8 Benefits of Your Health Savings Account
When Used Correctly, HSAs Can Be a Great Financial Planning Tool
It’s no secret that healthcare costs are on the rise and there are no signs of prices falling anytime soon. In the face of skyrocketing costs, many people are turning to their Health Savings Accounts (HSAs) to help pay for current and future healthcare costs. Often, these accounts are offered through an employer, but they can also be opened individually. To qualify, you must be covered under a high-deductible insurance plan, and if you are, you can take advantage of an impressive array of benefits.
If you have an HSA but you aren’t sure you’re optimizing it, read on for eight important benefits.
1. HSAs provide triple-tax benefits.
One of the most appealing benefits offered by an HSA is that it’s a triple-tax advantaged savings account. This means that you’re not taxed on any contributions made into the account, your money can grow within the account tax-free, and you’re not taxed on any money withdrawn from the account – so long as you’re using the funds to pay for qualified medical expenses.
2. HSAs can act as another retirement account.
While any qualified withdrawals you make from an HSA are tax-free, if you use your HSA funds for anything else you not only have to pay income tax, but you’re also required to pay a 20% penalty. However, this punishment only applies if you’re under 65. Once you turn 65, the 20% penalty disappears. This makes your HSA look a lot like a traditional IRA in terms of taxes. You’ll be able to pay for your medical expenses tax-free, but any other expenses you make, you’ll just have to pay income tax.
3. HSAs have fewer restrictions.
Unlike traditional IRAs and Roth IRAs, there is no income limit for deducting HSA contributions. Additionally, IRAs require that you or your spouse have enough income to cover contributions made, whereas HSAs do not have that same requirement. The only requirements that an HSA has are that you’re covered under an HSA qualified high-deductible health plan and you’re using the funds for qualified medical expenses. (Note that you cannot be claimed as a dependent on someone else’s taxes if you want to have an HSA.)
4. HSAs rollover.
As is the case with Flexible Spending Accounts, HSAs don’t have a use-it-or-lose-it feature. Any money put into the account carries over from year to year and continues to grow. What’s more, this money isn’t lost if you change jobs; you can bring your HSA with you or choose a new HSA custodian to transfer your savings to – tax-free.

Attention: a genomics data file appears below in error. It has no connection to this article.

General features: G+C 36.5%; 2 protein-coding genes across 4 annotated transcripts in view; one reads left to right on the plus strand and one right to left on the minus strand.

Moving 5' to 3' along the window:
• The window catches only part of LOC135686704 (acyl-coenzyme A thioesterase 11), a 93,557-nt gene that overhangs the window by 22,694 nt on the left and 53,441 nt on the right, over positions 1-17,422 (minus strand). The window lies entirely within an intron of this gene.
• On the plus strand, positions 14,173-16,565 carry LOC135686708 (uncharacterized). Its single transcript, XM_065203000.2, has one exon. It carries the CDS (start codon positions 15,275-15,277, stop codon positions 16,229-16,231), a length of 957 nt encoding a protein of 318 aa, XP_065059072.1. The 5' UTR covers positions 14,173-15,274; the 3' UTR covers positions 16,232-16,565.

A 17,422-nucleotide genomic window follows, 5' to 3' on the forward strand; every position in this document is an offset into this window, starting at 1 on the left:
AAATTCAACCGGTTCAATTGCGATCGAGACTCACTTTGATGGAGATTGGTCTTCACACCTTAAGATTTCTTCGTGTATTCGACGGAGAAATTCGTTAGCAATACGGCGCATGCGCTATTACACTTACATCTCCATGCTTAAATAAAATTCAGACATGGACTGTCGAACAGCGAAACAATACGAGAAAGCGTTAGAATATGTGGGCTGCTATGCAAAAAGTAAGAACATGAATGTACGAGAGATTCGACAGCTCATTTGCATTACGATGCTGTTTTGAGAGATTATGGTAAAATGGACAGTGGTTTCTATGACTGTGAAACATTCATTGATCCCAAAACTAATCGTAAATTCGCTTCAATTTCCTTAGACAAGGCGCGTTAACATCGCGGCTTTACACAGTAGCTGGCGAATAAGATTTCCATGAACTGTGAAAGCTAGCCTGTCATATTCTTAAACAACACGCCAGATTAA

5. HSAs funds can be invested.
Another great benefit of an HSA is that you get to choose how the money in your account grows. You can keep your funds in basic interest-bearing accounts, or you can invest your HSA funds in stocks, bonds, or mutual funds. Both of these options can be beneficial depending on your personal situation. If you’re planning on using your contributions often to cover ongoing expenses, then keeping your money in a classic interest-bearing account is most likely your best option.
However, if you’re putting money into an HSA and have no immediate plans for using it, then using the account as an investment account may prove to be beneficial. Ultimately, it will depend on whether or not your risk tolerance is suited to the volatility of the stock market and how soon you’ll need access to the money in your HSA.
It’s important to note that not all HSAs allow for you to invest the funds – it depends on your HSA custodian. If you have an HSA through your employer, you may not get a choice in the custodian that is used. However, if you’re looking to invest your funds, you can open an HSA on your own with a custodian that allows investing and transferring your funds over to them. Since the IRS considers this a transfer rather than a rollover, there’s no limit to how many times you can do this.